As much as we can forgive the two legends for wanting to make a film in a tropical oasis during their golden professional years, Ticket to Paradise is a watered-down product too concerned with pleasing everyone instead of establishing an interesting point of view.
This review of the film Ticket to Paradise does not contain spoilers.
Sure, you may have seasoned veteran actors and Hollywood royalty George Clooney and Julia Roberts headline the romantic comedy Ticket to Paradise. However, Kaitlyn Dever gives the “sweet” story of parental protection and redemption the heart the film sorely needed. Dever plays Lily Cotton, who has graduated from law school and her parents have auspicious aspirations for her. She then goes on a celebration with her best friend in a tropical paradise. Her parents (Clooney and Roberts) are divorced but cannot stand each other, flying down to break up her upcoming nuptials.
To whom exactly? She just met a dashing seaweed farmer named Gede (Maxime Bouttier). Wow, sweet, right? It’s not exactly the classic rom-com trope of future monster-in-laws who hate the fiance. It’s the fact that her parents, David and Georgia, hate each other. But there is one thing they love more than anything: their daughter’s future. You may argue they aren’t considering her happiness, but they are in their way. You see, they don’t want Lily to make the same mistakes they did by marrying so young.
If you have your head, big old pie in the sky, Ticket to Paradise welcomely and shamelessly tries to manipulate you into thinking love can conquer all. (Even as hard as the ending attempts to give themselves an out by not committing either way). The more cynical of us, myself included, will tell you her parents are probably right. And seeing how your life and relationship are outside a tropical paradise bubble may not just be sensible but a reasonable choice. Since writer-director Ol Parker (Mamma Mia! Here We Go Again and The Best Exotic Marigold Hotel) specializes in exotic overseas fluffernutter, storytelling isn’t great art. Still, there’s nothing to take umbrage about with a bit of eye-candy diversion. Let’s then focus on what the film does well and where it lacks credibility regarding leading streaming entertainment.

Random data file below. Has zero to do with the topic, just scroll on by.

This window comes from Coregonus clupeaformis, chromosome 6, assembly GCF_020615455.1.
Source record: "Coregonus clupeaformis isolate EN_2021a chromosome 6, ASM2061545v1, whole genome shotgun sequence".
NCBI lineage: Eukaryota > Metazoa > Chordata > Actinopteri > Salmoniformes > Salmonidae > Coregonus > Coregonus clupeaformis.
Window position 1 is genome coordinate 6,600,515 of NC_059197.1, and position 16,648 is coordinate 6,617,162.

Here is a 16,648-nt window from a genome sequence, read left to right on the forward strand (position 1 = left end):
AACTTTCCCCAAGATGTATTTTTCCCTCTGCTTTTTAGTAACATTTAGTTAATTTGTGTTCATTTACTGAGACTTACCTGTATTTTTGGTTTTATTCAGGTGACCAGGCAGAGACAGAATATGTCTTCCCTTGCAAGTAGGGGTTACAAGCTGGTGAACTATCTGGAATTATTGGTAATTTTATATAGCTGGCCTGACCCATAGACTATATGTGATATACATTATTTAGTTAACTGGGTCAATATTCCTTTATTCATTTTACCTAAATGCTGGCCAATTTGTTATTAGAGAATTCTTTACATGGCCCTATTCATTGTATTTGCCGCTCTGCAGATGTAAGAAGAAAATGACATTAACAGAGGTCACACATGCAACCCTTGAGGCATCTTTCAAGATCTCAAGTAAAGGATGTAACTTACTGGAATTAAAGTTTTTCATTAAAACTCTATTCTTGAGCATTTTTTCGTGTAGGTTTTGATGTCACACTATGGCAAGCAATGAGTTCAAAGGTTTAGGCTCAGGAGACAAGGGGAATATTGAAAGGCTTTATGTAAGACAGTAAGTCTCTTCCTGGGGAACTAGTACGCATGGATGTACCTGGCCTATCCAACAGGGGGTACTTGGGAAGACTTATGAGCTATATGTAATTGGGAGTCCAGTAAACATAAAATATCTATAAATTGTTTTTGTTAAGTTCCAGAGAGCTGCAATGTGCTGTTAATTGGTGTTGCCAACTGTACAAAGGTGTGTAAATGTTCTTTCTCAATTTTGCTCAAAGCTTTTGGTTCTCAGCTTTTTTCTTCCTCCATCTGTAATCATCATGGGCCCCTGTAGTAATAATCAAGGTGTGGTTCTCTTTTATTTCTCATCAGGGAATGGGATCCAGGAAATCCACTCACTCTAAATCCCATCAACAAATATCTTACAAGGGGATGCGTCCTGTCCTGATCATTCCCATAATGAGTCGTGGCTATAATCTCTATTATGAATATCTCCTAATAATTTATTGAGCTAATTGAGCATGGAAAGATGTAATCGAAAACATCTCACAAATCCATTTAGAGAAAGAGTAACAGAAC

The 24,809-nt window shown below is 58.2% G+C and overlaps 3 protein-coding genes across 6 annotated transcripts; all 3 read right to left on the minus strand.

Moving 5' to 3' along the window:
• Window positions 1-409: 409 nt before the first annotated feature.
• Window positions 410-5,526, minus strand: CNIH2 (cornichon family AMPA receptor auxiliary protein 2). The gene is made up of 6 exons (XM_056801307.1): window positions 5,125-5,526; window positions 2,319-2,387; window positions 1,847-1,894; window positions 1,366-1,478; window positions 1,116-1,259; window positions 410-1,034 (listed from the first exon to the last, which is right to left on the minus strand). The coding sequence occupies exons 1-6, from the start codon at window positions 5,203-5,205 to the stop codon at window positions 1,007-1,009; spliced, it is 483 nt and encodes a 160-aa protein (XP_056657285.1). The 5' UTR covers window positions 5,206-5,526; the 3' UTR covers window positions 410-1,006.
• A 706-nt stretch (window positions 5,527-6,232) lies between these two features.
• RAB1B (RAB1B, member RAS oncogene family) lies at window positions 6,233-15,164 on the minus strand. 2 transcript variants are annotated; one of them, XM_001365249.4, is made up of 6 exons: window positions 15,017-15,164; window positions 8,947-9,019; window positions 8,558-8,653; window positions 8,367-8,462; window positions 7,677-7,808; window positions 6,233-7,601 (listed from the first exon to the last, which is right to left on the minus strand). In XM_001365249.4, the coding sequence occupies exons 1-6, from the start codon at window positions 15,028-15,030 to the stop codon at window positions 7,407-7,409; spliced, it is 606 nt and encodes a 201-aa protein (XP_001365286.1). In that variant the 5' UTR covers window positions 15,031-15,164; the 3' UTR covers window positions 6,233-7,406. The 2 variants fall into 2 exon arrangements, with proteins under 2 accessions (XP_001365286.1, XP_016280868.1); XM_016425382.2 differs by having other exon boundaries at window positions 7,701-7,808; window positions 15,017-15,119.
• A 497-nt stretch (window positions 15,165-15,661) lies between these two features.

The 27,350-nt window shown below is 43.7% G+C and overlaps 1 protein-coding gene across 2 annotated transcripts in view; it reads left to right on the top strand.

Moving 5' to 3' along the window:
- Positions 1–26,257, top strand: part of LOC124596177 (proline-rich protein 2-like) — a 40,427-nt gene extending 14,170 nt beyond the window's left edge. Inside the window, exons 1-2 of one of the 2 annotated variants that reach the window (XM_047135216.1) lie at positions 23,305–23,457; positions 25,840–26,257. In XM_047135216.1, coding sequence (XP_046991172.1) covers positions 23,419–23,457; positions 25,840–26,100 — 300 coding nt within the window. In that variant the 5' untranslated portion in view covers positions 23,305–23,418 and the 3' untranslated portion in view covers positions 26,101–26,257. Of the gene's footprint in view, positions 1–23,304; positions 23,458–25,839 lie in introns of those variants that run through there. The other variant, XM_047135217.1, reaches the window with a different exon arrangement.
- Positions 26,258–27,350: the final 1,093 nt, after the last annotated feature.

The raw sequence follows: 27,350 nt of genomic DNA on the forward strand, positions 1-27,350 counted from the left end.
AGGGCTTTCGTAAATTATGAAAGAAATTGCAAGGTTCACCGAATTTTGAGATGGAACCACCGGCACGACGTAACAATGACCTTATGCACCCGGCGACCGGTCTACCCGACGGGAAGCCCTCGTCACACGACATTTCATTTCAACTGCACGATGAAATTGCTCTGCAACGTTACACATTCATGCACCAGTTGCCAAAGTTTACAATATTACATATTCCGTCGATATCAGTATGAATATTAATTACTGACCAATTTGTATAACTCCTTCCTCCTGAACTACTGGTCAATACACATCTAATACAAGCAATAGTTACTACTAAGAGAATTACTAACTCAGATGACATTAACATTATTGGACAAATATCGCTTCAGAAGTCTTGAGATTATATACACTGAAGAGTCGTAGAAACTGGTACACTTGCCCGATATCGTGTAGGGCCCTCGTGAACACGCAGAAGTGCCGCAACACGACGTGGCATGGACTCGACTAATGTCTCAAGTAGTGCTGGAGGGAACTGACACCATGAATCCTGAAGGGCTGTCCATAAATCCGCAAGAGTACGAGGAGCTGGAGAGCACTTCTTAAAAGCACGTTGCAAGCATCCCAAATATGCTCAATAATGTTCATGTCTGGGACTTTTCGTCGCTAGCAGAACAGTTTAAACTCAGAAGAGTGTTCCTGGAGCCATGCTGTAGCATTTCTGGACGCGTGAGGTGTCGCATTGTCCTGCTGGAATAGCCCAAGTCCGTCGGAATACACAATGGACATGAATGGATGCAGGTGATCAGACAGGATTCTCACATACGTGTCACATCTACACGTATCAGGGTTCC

For one, the delightful cross-banter between long-time collaborators in such films as the Ocean’s franchise, Confessions of a Dangerous Mind, and Money Monster (yes, they have made a lot of stinkers together), their sharp barbs cut, but not too deep and have a Sam and Dianne sexual tension that can be appealing. Their teamwork, trying to undercut the marriage, is amusing, and Lily’s best friend, Wren, played by Booksmart‘s Billie Lourd, offers a nice comic relief.
The problem is the script doesn’t offer enough moments of fun or even bristling zingers that the story could clearly provide. There is only one genuine attempt to derail the wedding. Adding additional attempts would have easily added more moments of comedy. Lourd’s Wren sorely needed more screen time, and Bouttier’s Gege is too stiff, with no real moments of friction. When Clooney offers insight into how his marriage crumbled, the moment comes across as empty and even incredulous.
As much as we can forgive the two legends for wanting to make a film in a tropical oasis during their golden professional years, Ticket to Paradise is a watered-down product too concerned with pleasing everyone instead of establishing an interesting point of view, even despite the entertaining jabs and an always-welcome Dever. However, if you’re a fan of this type of classic genre film and would instead stare at some legendary Hollywood figures that offer a welcome distraction from a lazy story, Ticket to Paradise is the film for you.